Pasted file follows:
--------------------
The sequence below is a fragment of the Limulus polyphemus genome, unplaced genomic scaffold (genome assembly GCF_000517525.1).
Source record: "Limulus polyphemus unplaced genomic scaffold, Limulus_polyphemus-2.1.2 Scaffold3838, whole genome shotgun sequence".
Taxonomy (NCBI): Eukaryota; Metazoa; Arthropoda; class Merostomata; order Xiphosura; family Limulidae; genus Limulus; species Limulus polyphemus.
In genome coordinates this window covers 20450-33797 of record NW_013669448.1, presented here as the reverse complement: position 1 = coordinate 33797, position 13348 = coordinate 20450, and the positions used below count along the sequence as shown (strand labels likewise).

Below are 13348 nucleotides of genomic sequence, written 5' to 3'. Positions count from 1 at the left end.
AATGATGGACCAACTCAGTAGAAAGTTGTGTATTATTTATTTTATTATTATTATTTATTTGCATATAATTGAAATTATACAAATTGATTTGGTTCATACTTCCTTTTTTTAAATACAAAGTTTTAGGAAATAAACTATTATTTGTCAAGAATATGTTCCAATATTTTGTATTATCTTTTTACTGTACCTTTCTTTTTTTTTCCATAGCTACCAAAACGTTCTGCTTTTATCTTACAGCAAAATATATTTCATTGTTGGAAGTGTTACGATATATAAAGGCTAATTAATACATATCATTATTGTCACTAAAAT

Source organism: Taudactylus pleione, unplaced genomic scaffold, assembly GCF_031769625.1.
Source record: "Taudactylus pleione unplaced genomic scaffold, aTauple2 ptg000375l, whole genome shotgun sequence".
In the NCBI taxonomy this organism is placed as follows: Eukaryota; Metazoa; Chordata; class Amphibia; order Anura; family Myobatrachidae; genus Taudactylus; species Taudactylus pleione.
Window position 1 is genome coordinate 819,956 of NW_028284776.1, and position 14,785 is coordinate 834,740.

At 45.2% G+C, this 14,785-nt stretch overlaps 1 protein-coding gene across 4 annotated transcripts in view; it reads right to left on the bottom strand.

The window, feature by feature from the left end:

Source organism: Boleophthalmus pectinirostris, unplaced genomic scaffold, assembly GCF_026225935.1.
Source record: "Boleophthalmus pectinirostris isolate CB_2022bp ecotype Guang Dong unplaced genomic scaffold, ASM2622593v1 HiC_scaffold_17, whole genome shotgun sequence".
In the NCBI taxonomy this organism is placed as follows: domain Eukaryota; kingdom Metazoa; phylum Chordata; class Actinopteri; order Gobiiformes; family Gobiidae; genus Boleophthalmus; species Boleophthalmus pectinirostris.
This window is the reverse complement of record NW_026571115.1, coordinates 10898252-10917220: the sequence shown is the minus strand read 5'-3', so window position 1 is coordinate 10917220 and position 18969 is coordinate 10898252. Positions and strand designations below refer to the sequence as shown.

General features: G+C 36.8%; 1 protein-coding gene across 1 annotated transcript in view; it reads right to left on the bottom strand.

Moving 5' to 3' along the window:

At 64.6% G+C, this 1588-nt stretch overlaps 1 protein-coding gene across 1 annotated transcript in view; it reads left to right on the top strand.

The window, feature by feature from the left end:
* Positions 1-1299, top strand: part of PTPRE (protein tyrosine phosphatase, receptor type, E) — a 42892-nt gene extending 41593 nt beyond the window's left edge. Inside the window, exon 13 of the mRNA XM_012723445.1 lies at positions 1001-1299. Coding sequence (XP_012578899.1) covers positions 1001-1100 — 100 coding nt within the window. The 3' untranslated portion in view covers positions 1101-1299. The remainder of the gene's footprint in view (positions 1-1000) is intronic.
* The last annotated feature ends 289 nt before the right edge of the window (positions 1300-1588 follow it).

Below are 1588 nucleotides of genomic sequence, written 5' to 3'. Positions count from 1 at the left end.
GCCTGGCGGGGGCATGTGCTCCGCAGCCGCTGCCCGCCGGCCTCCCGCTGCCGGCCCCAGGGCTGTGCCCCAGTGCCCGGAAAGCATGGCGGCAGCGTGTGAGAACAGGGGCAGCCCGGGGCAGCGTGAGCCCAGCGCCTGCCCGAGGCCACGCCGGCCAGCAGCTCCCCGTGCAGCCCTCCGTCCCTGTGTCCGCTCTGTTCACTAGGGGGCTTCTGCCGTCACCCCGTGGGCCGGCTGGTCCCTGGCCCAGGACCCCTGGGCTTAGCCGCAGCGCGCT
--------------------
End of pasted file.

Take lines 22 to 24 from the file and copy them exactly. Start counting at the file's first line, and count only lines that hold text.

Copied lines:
* The last annotated feature ends 289 nt before the right edge of the window (positions 1300-1588 follow it).

Below are 1588 nucleotides of genomic sequence, written 5' to 3'. Positions count from 1 at the left end.
GCCTGGCGGGGGCATGTGCTCCGCAGCCGCTGCCCGCCGGCCTCCCGCTGCCGGCCCCAGGGCTGTGCCCCAGTGCCCGGAAAGCATGGCGGCAGCGTGTGAGAACAGGGGCAGCCCGGGGCAGCGTGAGCCCAGCGCCTGCCCGAGGCCACGCCGGCCAGCAGCTCCCCGTGCAGCCCTCCGTCCCTGTGTCCGCTCTGTTCACTAGGGGGCTTCTGCCGTCACCCCGTGGGCCGGCTGGTCCCTGGCCCAGGACCCCTGGGCTTAGCCGCAGCGCGCT